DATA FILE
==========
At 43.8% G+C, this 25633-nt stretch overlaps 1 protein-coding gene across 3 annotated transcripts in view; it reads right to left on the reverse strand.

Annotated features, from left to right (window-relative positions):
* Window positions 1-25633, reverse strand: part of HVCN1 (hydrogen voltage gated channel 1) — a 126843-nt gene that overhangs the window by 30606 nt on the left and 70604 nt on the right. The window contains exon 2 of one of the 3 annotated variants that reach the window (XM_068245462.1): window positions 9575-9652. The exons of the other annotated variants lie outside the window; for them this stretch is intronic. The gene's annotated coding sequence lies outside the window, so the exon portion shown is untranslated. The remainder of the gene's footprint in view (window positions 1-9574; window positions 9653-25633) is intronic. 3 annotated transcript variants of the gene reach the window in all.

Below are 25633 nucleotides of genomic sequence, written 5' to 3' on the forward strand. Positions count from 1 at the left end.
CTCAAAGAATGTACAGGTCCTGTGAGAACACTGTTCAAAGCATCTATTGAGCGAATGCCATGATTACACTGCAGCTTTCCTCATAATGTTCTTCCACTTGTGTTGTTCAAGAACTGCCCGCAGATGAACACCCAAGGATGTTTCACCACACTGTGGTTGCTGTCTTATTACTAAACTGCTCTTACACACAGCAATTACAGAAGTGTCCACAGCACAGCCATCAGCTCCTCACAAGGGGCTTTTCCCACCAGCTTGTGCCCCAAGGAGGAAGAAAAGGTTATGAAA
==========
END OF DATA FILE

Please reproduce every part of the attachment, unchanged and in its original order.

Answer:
At 43.8% G+C, this 25633-nt stretch overlaps 1 protein-coding gene across 3 annotated transcripts in view; it reads right to left on the reverse strand.

Annotated features, from left to right (window-relative positions):
* Window positions 1-25633, reverse strand: part of HVCN1 (hydrogen voltage gated channel 1) — a 126843-nt gene that overhangs the window by 30606 nt on the left and 70604 nt on the right. The window contains exon 2 of one of the 3 annotated variants that reach the window (XM_068245462.1): window positions 9575-9652. The exons of the other annotated variants lie outside the window; for them this stretch is intronic. The gene's annotated coding sequence lies outside the window, so the exon portion shown is untranslated. The remainder of the gene's footprint in view (window positions 1-9574; window positions 9653-25633) is intronic. 3 annotated transcript variants of the gene reach the window in all.

Below are 25633 nucleotides of genomic sequence, written 5' to 3' on the forward strand. Positions count from 1 at the left end.
CTCAAAGAATGTACAGGTCCTGTGAGAACACTGTTCAAAGCATCTATTGAGCGAATGCCATGATTACACTGCAGCTTTCCTCATAATGTTCTTCCACTTGTGTTGTTCAAGAACTGCCCGCAGATGAACACCCAAGGATGTTTCACCACACTGTGGTTGCTGTCTTATTACTAAACTGCTCTTACACACAGCAATTACAGAAGTGTCCACAGCACAGCCATCAGCTCCTCACAAGGGGCTTTTCCCACCAGCTTGTGCCCCAAGGAGGAAGAAAAGGTTATGAAA